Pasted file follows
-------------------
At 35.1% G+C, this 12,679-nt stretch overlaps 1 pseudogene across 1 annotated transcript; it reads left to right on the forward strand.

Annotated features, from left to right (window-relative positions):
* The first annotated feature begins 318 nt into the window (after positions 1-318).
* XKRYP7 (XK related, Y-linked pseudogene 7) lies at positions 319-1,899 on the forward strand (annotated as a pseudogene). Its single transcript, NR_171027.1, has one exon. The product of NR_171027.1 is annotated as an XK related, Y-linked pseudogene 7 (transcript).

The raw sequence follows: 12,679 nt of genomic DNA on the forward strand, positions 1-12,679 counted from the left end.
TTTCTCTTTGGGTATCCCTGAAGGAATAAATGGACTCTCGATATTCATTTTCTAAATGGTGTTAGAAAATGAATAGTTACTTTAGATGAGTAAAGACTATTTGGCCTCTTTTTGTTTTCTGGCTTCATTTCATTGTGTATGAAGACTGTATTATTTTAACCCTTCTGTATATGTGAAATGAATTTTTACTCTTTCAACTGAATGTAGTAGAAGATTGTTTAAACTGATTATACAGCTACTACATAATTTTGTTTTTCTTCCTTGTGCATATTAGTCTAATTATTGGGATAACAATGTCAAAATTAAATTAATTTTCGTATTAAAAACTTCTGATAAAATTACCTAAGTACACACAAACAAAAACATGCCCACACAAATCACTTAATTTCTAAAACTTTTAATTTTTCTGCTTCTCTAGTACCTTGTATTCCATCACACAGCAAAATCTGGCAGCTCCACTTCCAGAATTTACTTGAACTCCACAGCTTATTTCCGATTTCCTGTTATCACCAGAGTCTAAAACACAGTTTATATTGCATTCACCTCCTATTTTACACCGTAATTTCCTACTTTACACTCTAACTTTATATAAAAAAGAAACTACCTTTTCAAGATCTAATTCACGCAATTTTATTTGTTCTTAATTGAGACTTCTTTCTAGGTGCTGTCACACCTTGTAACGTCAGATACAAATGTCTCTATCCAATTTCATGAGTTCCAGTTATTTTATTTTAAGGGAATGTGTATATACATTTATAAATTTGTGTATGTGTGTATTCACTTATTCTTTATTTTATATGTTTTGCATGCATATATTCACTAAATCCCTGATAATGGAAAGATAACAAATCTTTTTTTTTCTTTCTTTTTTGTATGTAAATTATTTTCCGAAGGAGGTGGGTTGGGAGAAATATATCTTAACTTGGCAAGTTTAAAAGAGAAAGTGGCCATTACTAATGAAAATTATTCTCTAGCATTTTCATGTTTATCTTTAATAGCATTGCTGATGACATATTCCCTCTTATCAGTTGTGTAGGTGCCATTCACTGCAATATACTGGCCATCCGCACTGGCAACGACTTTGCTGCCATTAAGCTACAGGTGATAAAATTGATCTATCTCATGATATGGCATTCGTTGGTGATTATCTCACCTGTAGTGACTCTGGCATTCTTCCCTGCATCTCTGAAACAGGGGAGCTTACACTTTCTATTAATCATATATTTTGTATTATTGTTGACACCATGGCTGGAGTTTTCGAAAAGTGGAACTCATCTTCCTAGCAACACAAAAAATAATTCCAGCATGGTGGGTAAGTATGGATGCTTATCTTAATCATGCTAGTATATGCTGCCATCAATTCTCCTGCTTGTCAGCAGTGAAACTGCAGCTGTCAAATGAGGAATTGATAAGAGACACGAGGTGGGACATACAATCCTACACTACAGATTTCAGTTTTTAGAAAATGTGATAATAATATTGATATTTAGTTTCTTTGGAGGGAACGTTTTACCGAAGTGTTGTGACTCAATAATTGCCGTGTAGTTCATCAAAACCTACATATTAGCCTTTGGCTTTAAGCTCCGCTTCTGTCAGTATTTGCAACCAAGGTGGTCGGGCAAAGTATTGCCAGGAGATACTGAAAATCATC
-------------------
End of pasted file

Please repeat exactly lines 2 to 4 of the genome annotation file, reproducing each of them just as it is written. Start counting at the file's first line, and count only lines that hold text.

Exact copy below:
Annotated features, from left to right (window-relative positions):
* The first annotated feature begins 318 nt into the window (after positions 1-318).
* XKRYP7 (XK related, Y-linked pseudogene 7) lies at positions 319-1,899 on the forward strand (annotated as a pseudogene). Its single transcript, NR_171027.1, has one exon. The product of NR_171027.1 is annotated as an XK related, Y-linked pseudogene 7 (transcript).